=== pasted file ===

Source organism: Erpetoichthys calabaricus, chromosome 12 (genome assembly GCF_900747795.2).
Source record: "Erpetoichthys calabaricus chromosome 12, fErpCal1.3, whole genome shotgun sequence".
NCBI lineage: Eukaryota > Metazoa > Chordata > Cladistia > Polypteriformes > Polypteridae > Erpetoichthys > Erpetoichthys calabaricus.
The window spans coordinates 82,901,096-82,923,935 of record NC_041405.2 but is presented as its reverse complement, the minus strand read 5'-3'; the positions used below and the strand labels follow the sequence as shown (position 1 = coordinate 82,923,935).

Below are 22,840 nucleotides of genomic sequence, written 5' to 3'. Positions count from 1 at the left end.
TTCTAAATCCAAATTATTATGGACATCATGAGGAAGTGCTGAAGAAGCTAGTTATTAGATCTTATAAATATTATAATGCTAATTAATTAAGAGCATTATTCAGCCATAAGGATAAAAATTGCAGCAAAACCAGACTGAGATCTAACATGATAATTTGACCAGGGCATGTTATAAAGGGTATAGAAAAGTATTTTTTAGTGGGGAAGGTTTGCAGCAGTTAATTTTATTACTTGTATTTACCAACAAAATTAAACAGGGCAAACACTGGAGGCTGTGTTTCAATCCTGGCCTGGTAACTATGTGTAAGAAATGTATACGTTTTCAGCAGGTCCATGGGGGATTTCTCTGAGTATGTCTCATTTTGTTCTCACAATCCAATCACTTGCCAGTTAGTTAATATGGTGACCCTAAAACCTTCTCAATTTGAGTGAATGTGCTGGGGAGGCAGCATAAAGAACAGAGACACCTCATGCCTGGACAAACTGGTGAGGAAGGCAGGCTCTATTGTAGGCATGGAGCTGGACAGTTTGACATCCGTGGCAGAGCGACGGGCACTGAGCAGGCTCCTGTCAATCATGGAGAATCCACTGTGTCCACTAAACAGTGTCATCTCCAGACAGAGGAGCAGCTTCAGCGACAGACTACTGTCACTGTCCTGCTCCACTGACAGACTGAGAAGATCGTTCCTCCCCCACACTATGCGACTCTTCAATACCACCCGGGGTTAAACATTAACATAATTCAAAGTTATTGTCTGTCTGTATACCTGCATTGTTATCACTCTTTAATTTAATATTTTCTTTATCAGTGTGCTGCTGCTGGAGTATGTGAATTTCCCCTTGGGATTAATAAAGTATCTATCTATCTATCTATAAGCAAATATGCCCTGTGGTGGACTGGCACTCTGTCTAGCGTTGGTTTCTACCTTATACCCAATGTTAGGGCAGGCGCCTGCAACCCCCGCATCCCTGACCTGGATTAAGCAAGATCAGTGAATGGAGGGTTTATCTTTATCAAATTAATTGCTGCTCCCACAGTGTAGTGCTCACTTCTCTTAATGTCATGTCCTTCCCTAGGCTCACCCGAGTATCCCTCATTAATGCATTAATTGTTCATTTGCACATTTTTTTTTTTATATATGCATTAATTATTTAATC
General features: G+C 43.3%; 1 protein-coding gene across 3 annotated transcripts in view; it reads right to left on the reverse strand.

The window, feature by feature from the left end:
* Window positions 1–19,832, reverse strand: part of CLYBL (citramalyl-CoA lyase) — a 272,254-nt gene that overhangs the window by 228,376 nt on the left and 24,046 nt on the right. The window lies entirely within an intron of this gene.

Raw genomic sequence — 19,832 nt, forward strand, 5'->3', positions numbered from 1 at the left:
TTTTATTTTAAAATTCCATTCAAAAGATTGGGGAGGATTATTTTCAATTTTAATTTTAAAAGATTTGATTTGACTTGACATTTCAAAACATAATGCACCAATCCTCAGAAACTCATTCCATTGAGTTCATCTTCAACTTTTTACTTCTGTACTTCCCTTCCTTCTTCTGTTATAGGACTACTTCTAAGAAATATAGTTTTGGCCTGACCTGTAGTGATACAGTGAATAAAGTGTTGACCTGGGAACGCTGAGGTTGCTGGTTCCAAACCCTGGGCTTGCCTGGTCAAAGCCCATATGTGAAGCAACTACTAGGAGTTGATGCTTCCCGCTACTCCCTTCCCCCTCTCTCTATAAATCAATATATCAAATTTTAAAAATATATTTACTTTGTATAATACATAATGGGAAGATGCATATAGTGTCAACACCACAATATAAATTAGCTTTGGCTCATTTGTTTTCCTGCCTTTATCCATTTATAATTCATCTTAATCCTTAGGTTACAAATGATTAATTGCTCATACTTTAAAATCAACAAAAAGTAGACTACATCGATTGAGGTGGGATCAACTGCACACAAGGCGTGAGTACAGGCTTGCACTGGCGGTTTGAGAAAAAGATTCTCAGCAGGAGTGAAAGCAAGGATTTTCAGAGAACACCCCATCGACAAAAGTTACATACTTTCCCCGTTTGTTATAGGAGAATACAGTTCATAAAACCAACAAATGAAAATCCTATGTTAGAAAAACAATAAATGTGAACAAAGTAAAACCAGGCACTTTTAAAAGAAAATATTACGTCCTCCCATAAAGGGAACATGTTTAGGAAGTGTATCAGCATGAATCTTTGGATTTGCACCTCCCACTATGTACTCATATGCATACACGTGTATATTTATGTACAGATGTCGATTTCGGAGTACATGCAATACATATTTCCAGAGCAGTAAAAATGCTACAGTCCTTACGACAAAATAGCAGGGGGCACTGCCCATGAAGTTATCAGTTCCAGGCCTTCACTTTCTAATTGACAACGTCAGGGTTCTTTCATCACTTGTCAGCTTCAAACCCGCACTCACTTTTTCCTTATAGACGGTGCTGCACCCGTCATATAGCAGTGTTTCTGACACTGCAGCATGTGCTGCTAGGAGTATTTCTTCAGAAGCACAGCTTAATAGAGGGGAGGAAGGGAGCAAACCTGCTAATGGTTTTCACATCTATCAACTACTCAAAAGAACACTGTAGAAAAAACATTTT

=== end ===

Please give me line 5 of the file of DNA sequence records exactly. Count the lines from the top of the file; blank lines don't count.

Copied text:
Below are 22,840 nucleotides of genomic sequence, written 5' to 3'. Positions count from 1 at the left end.